I AM the Future: Changing the Game of Influencer Marketing
In the world of digital advertising, influencer marketing is gaining ground quicker than any other digital segment in the history of advertising. Influencers consistently put out more content that every movie studio, news, and local TV station combined, signaling the public’s attraction to a more organic form of information sharing. Behind every bit of content posted, an influencer is born and shaped.
Although the allure of this new movement is powerful, no one has properly aggregated the necessary data or process to make ‘influencer marketing’ a scalable and profitable venture. The accessibility and ease of information provided through our 4 & 5g phones allows content to move faster than we can think. Yet, the process by which brands connect and work with influencers is glacial and stagnant, comparable to the management of 1920s celebrities. For example, Douglas Fairbanks was a celebrity powerhouse of the 20s, and when he posed smoking a Lucky Strike cigarette, he hoped his fans would light up too. When he did so, no one knew if his followers smoked, if they were old enough to smoke, or if they had ever purchased a tobacco product in their lives. But alas, there he stood, a non-smoker, puffing on a Lucky Strike in hopes of brand success.
Fast forward 100 years. Would you think we would know more information about the audiences of the world’s most influential figures? With all of our technological advancements, you would believe we would know, say, if any of Beyoncé’s social media followers had purchased women’s fashion clothing before she endorsed H&M. You would think we could divide up her followers as to only market to women, or only to women who can make purchases, or even women interested in the fashion industry. Right?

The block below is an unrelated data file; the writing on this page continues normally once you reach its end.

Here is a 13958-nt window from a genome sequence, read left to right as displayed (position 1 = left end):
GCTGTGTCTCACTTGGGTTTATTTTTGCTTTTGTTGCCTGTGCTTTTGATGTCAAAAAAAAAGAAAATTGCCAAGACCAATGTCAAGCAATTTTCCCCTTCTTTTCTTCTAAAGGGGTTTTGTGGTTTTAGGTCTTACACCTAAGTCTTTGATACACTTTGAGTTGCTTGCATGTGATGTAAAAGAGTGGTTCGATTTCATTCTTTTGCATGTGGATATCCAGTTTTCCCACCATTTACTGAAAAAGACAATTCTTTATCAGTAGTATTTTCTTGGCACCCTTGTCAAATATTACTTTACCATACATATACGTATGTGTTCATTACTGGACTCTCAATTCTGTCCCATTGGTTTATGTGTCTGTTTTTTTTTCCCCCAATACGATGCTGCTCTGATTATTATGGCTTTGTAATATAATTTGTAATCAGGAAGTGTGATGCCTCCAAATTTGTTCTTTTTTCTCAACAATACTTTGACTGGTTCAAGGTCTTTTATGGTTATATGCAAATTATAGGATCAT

Not exactly. As with Mr. Fairbanks, she was placed in front of all her followers in H&M clothing, with no concrete research as to her audience. The brand could only hope for the best.
Therein lies the problem with our highly sophisticated, 2020 digital world of Influencer marketing.
Many websites and AI (Artificial Intelligence) tools claim to be capable of dissecting the audience of a given influencer. Unfortunately, these only succeed at providing theoretical information. No one, including the influencer themselves, knows exactly who is following who. Furthermore, even if the almighty Facebook were to open its doors and display the exact demographic and numerical data behind Beyoncé’s followership, you still could not market to a specific audience of women who purchase fashion merchandise.
So, what is the solution? The solution is the ability to segment an influencer’s followers into groups. Not just to segment them into engagements or insights from posts, but groups of people with qualitative behaviors that indicate potential customer action and validation. If one could do this, they could substantially reduce wasted marketing dollars on non-customers while increasing conversions and sales. For example, H&M ads would only appear on the social media feeds of Beyonce’s female, charge-card-carrying, fashion-merchandise-purchasing followers.
This is only possible through IAM (Influencer Audience Marketing). The process gives little credence to the influencer, yet it places direct focus on the followers. The influencer’s audience is segmented into groups by certain behaviors – an interest in a certain topic, previous purchase history, the ability to purchase. Then, these groups are divided into content-related categories and are delivered to brands aiming to market at that niche or behavior. As the campaigns run, each audience is rated by the conversions that occur, and are labeled by their brand category. Each audience displays empirical data based on the purchasing or converting actions of each group and audience.
Continuing with the example of Beyoncé, if H&M were to wish to use her as a brand influencer, they would now be able to select which specific followers have demonstrated converting behaviors in the H&M categories they want to market towards. This would eliminate a large portion of her male followers, and other individuals who do not purchase or convert, ultimately reducing H&M’s cash output and increasing their ad performance.
Clearly, this is an amazing innovation in influencer-based marketing, but what is the impact for the influencer?
IAM technology shines brightest for the influencer. As in the 1920’s, influencers are asked to promote anything and everything the brands require. This unfortunately dilutes the value of the influencer, and puts undue liability on them and the brands they partner with. With Posse’s IAM technology, the influencer is not required to endorse or pitch anything. Every brand campaign that runs against an influencer’s followers feeds data back to the them, providing a clearer picture of what their followers’ likes and dislikes. This data allows the influencer to better tailor their content so that their following becomes more valuable to brands, and their follower size will increase.